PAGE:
And remember, you will always have ‘brave’ in you, and anxiety doesn’t change that a bit.♥️

#positiveparenting #mindfulparenting #parenting #childanxiety #heywarrior #heywarriorbook
The temptation to fix their big feelings can be seismic. Often this is connected to needing to ease our own discomfort at their discomfort, which is so very normal.

Big feelings in them are meant to raise (sometimes big) feelings in us. This is all a healthy part of the attachment system. It happens to mobilise us to respond to their distress, or to protect them if their distress is in response to danger.

Emotion is energy in motion. We don’t want to bury it, stop it, smother it, and we don’t need to fix it. What we need to do is make a safe passage for it to move through them. 

Think of emotion like a river. Our job is to hold the ground strong and steady at the banks so the river can move safely, without bursting the banks.

However hard that river is racing, they need to know we can be with the river (the emotion), be with them, and handle it. This might feel or look like you aren’t doing anything, but actually it’s everything.

The safety that comes from you being the strong, steady presence that can lovingly contain their big feelings will let the emotional energy move through them and bring the brain back to calm.

Eventually, when they have lots of experience of us doing this with them, they will learn to do it for themselves, but that will take time and experience. The experience happens every time you hold them steady through their feelings. 

This doesn’t mean ignoring big behaviour. For them, this can feel too much like bursting through the banks, which won’t feel safe. Sometimes you might need to recall the boundary and let them know where the edges are, while at the same time letting them see that you can handle the big of the feeling. Its about loving and leading all at once. ‘It’s okay to be angry. It’s not okay to use those words at me.’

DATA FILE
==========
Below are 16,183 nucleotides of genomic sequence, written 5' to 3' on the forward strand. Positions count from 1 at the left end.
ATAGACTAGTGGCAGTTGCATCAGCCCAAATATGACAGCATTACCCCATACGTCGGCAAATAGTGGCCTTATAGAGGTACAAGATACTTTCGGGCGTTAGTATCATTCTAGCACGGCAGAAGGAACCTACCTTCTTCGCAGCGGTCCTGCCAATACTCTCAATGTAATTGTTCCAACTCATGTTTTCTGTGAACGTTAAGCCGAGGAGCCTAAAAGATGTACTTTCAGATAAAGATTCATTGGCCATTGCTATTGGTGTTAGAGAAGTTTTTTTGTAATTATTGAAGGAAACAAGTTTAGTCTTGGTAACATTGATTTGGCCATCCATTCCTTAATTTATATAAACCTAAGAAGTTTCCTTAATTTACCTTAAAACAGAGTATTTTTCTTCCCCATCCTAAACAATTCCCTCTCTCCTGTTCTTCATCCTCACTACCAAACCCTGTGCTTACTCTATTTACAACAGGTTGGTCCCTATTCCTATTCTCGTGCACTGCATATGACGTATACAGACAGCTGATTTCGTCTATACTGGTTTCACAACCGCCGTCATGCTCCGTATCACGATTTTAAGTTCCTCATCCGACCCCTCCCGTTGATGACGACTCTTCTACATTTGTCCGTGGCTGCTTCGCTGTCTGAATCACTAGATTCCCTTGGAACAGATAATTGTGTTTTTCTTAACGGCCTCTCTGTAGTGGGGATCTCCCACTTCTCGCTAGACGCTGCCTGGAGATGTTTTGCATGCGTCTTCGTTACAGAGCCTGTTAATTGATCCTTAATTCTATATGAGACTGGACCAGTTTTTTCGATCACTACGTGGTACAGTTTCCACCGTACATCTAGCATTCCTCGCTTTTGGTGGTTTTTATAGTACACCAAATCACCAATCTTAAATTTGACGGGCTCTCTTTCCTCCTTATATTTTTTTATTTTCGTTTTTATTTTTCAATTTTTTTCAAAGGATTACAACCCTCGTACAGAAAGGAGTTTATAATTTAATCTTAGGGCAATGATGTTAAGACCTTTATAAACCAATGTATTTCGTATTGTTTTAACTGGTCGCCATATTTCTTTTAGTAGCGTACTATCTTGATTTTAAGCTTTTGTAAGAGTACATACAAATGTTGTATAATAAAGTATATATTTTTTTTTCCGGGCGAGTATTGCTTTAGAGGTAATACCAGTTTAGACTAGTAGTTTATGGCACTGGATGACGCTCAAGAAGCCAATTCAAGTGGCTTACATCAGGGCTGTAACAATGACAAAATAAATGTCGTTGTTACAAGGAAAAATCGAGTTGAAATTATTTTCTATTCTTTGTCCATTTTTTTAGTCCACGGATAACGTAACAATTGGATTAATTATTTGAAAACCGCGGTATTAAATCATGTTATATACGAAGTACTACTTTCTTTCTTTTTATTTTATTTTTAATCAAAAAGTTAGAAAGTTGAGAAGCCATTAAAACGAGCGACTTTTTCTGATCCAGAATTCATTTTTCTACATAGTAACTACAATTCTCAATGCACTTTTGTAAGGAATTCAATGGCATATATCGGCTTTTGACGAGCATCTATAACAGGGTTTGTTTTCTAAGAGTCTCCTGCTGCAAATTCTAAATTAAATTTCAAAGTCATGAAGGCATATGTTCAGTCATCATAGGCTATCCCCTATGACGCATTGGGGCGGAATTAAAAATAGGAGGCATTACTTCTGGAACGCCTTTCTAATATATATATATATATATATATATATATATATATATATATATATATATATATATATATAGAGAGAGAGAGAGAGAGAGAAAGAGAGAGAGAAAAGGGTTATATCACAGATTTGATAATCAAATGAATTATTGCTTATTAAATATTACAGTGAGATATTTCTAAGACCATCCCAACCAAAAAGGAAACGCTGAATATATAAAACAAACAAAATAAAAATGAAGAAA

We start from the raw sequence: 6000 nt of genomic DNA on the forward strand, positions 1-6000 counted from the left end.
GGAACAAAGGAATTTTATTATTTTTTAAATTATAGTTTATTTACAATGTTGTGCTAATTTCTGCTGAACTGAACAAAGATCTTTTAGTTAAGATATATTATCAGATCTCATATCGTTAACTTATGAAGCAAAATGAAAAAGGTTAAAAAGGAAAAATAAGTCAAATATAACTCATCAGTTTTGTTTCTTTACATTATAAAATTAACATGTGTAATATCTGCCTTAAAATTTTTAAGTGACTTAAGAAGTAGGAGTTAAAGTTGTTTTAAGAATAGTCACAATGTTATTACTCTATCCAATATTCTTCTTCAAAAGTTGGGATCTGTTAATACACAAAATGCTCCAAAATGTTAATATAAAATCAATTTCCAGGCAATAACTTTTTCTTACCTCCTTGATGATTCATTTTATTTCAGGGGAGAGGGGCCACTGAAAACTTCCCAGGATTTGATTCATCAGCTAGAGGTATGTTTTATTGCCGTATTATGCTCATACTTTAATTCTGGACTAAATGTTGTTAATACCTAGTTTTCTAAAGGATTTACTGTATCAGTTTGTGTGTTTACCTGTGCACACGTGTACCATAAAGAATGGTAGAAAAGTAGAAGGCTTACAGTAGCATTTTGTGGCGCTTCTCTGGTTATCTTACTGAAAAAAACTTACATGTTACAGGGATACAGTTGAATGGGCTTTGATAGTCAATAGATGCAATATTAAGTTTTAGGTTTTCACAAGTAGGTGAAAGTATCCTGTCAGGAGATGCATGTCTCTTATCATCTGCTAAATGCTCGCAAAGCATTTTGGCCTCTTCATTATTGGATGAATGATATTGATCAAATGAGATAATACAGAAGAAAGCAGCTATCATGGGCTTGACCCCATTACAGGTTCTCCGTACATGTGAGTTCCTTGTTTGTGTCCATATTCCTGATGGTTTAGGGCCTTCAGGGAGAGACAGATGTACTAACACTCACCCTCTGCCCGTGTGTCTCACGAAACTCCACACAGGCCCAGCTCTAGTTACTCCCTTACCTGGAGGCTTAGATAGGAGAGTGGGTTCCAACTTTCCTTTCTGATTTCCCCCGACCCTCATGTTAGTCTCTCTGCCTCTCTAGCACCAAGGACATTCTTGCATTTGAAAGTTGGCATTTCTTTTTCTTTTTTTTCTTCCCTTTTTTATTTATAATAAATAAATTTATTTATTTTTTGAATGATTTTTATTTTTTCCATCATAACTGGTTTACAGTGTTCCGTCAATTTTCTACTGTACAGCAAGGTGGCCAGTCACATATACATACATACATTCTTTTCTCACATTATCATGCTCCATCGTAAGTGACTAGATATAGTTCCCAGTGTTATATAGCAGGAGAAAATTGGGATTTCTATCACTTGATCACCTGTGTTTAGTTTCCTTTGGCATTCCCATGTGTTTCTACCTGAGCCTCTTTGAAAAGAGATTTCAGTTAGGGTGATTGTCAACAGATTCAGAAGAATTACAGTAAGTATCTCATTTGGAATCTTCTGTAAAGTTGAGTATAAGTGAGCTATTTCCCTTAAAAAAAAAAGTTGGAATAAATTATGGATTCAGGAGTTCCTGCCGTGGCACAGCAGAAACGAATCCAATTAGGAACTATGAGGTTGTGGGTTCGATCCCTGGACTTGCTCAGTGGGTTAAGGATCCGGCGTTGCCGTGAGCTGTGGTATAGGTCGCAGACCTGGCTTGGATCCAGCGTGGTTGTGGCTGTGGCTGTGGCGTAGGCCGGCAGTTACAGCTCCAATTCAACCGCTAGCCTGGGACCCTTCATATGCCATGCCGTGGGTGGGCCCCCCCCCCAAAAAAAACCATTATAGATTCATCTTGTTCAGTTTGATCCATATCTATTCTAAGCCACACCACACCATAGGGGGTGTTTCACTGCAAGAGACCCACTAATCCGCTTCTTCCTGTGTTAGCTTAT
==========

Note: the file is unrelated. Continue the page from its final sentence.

Ultimately, big feelings are a call for support. Sometimes support looks like breathing and being with. Sometimes it looks like showing them you can hold the boundary, even when they feel like they’re about to burst through it. And if they’re using spicy words to get us to back off, it might look like respecting their need for space but staying in reaching distance, ‘Ok, I’m right here whenever you need.’♥️
We all need certain things to feel safe enough to put ourselves into the world. Kids with anxiety have magic in them, every one of them, but until they have a felt sense of safety, it will often stay hidden.

‘Safety’ isn’t about what is actually safe or not, but about what they feel. At school, they might have the safest, most loving teacher in the safest, most loving school. This doesn’t mean they will feel enough relational safety straight away that will make it easier for them to do hard things. They can still do those hard things, but those things are going to feel bigger for a while. This is where they’ll need us and their other anchor adult to be patient, gentle, and persistent.

Children aren’t meant to feel safe with and take the lead from every adult. It’s not the adult’s role that makes the difference, but their relationship with the child.

Children are no different to us. Just because an adult tells them they’ll be okay, it doesn’t mean they’ll feel it or believe it. What they need is to be given time to actually experience the person as being safe, supportive and ready to catch them.

Relationship is key. The need for safety through relationship isn’t an ‘anxiety thing’. It’s a ‘human thing’. When we feel closer to the people around us, we can rise above the mountains in our way. When we feel someone really caring about us, we’re more likely to open up to their influence
and learn from them.

But we have to be patient. Even for teachers with big hearts and who undertand the importance of attachment relationships, it can take time.

Any adult at school can play an important part in helping a child feel safe – as long as that adult is loving, warm, and willing to do the work to connect with that child. It might be the librarian, the counsellor, the office person, a teacher aide. It doesn’t matter who, as long as it is someone who can be available for that child at dropoff or when feelings get big during the day and do little check-ins along the way.

A teacher, or any important adult can make a lasting difference by asking, ‘How do I build my relationship with this child so s/he trusts me when I say, ‘I’ve got you, and I know you can do this.’♥️